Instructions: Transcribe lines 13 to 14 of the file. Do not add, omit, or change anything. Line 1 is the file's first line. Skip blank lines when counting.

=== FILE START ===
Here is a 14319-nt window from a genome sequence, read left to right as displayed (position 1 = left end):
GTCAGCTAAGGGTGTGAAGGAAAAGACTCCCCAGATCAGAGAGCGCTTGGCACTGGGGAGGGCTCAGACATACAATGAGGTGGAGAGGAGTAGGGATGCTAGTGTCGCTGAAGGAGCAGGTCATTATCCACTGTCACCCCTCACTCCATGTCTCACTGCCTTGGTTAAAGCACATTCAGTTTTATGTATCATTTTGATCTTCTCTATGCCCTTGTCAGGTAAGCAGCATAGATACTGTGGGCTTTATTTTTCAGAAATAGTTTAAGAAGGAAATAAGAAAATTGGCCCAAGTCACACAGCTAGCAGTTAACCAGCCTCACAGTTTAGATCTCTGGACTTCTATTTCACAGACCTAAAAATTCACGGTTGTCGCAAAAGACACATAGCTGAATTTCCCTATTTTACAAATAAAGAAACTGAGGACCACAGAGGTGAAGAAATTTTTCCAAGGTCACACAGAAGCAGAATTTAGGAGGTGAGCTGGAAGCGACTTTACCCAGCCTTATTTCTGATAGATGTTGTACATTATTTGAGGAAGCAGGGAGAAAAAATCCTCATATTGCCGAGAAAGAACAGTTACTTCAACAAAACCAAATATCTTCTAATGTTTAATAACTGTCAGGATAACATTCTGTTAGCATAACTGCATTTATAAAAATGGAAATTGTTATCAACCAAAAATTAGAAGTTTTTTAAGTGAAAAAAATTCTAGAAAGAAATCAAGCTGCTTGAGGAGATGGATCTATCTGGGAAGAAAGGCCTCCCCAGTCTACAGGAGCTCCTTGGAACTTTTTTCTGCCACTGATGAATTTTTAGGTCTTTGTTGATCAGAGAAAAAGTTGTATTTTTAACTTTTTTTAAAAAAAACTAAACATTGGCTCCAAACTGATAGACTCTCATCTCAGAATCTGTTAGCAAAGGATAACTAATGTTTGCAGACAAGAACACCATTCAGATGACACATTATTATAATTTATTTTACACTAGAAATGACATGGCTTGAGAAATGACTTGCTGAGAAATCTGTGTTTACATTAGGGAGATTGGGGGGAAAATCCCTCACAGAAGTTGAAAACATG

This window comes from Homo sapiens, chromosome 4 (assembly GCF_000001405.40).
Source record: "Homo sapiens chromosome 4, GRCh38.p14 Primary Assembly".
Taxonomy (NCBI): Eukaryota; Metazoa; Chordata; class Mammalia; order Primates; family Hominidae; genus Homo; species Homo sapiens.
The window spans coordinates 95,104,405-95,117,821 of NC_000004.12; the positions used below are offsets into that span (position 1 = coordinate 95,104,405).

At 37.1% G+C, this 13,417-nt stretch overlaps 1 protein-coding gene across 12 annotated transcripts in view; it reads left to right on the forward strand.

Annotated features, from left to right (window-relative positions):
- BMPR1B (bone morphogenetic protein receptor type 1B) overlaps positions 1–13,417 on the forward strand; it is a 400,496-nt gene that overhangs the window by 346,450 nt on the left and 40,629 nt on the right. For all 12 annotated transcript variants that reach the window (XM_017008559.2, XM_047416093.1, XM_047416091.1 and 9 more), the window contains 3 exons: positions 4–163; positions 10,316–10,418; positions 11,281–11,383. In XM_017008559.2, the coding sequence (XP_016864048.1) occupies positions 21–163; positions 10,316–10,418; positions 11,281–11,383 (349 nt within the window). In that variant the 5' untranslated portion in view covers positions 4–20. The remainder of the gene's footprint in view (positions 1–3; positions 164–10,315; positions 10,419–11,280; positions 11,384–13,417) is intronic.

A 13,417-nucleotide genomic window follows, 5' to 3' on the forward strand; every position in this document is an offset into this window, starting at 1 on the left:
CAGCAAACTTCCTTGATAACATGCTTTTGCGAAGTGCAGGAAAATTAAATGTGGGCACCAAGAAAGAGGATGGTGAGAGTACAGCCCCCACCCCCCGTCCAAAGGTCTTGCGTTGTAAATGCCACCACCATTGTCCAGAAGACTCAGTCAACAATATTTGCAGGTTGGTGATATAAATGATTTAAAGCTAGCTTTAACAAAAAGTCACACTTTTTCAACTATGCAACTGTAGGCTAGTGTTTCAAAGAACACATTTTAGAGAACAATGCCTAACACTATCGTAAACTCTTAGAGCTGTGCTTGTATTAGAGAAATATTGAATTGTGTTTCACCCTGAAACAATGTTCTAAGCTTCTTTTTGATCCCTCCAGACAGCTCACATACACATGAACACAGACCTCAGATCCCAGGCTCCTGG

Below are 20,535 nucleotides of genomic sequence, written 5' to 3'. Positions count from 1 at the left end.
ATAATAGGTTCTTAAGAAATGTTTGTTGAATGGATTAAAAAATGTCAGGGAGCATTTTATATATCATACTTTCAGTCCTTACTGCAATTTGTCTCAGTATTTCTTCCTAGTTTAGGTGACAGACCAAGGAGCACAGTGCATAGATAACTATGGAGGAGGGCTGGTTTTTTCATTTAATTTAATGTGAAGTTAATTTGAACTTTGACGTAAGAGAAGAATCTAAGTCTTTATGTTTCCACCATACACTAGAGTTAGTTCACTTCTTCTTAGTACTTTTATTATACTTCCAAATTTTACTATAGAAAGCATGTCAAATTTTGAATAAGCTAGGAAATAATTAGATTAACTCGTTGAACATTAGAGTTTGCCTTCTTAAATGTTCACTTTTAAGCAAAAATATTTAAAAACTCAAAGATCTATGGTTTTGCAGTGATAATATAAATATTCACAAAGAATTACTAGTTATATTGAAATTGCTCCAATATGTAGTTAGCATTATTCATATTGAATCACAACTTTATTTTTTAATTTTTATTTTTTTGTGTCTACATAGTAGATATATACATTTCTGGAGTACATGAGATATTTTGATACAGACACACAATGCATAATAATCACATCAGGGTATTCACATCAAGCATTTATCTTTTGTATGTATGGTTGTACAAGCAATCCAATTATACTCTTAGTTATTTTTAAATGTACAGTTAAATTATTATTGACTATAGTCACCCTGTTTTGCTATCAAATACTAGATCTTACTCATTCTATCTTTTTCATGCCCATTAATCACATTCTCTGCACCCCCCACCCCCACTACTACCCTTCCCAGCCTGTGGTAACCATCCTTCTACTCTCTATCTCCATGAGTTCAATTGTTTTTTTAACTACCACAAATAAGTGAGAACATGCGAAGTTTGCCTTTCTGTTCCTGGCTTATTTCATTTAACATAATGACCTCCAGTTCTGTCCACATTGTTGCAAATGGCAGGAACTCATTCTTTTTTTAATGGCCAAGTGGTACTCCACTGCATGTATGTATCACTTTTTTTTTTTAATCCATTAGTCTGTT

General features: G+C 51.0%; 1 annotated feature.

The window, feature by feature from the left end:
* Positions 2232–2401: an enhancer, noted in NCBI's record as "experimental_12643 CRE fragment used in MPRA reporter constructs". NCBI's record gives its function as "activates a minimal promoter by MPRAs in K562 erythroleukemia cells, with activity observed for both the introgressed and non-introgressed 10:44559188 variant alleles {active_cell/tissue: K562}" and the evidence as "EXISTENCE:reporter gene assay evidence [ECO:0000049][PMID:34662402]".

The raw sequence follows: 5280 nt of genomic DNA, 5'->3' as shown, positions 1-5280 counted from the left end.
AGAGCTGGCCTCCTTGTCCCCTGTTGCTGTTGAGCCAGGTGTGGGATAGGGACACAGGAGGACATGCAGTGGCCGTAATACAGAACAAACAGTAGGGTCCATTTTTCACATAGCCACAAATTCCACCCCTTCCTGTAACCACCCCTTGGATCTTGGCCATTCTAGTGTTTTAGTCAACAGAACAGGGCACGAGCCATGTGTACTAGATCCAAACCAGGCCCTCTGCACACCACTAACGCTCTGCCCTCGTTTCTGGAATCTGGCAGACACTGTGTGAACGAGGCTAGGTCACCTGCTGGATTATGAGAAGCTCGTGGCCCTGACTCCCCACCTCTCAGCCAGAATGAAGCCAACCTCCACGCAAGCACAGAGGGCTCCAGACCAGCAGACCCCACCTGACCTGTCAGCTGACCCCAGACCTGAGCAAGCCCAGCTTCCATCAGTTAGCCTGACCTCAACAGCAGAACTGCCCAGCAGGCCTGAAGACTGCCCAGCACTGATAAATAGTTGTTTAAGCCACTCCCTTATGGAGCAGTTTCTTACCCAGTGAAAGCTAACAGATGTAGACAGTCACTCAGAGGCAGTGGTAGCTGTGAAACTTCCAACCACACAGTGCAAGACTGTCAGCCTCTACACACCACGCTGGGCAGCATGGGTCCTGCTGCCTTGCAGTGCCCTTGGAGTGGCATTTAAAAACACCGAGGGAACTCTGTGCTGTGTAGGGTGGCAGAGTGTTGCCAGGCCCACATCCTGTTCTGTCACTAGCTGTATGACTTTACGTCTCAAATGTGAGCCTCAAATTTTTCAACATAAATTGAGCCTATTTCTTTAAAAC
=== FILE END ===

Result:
ATAATAGGTTCTTAAGAAATGTTTGTTGAATGGATTAAAAAATGTCAGGGAGCATTTTATATATCATACTTTCAGTCCTTACTGCAATTTGTCTCAGTATTTCTTCCTAGTTTAGGTGACAGACCAAGGAGCACAGTGCATAGATAACTATGGAGGAGGGCTGGTTTTTTCATTTAATTTAATGTGAAGTTAATTTGAACTTTGACGTAAGAGAAGAATCTAAGTCTTTATGTTTCCACCATACACTAGAGTTAGTTCACTTCTTCTTAGTACTTTTATTATACTTCCAAATTTTACTATAGAAAGCATGTCAAATTTTGAATAAGCTAGGAAATAATTAGATTAACTCGTTGAACATTAGAGTTTGCCTTCTTAAATGTTCACTTTTAAGCAAAAATATTTAAAAACTCAAAGATCTATGGTTTTGCAGTGATAATATAAATATTCACAAAGAATTACTAGTTATATTGAAATTGCTCCAATATGTAGTTAGCATTATTCATATTGAATCACAACTTTATTTTTTAATTTTTATTTTTTTGTGTCTACATAGTAGATATATACATTTCTGGAGTACATGAGATATTTTGATACAGACACACAATGCATAATAATCACATCAGGGTATTCACATCAAGCATTTATCTTTTGTATGTATGGTTGTACAAGCAATCCAATTATACTCTTAGTTATTTTTAAATGTACAGTTAAATTATTATTGACTATAGTCACCCTGTTTTGCTATCAAATACTAGATCTTACTCATTCTATCTTTTTCATGCCCATTAATCACATTCTCTGCACCCCCCACCCCCACTACTACCCTTCCCAGCCTGTGGTAACCATCCTTCTACTCTCTATCTCCATGAGTTCAATTGTTTTTTTAACTACCACAAATAAGTGAGAACATGCGAAGTTTGCCTTTCTGTTCCTGGCTTATTTCATTTAACATAATGACCTCCAGTTCTGTCCACATTGTTGCAAATGGCAGGAACTCATTCTTTTTTTAATGGCCAAGTGGTACTCCACTGCATGTATGTATCACTTTTTTTTTTTAATCCATTAGTCTGTT

General features: G+C 51.0%; 1 annotated feature.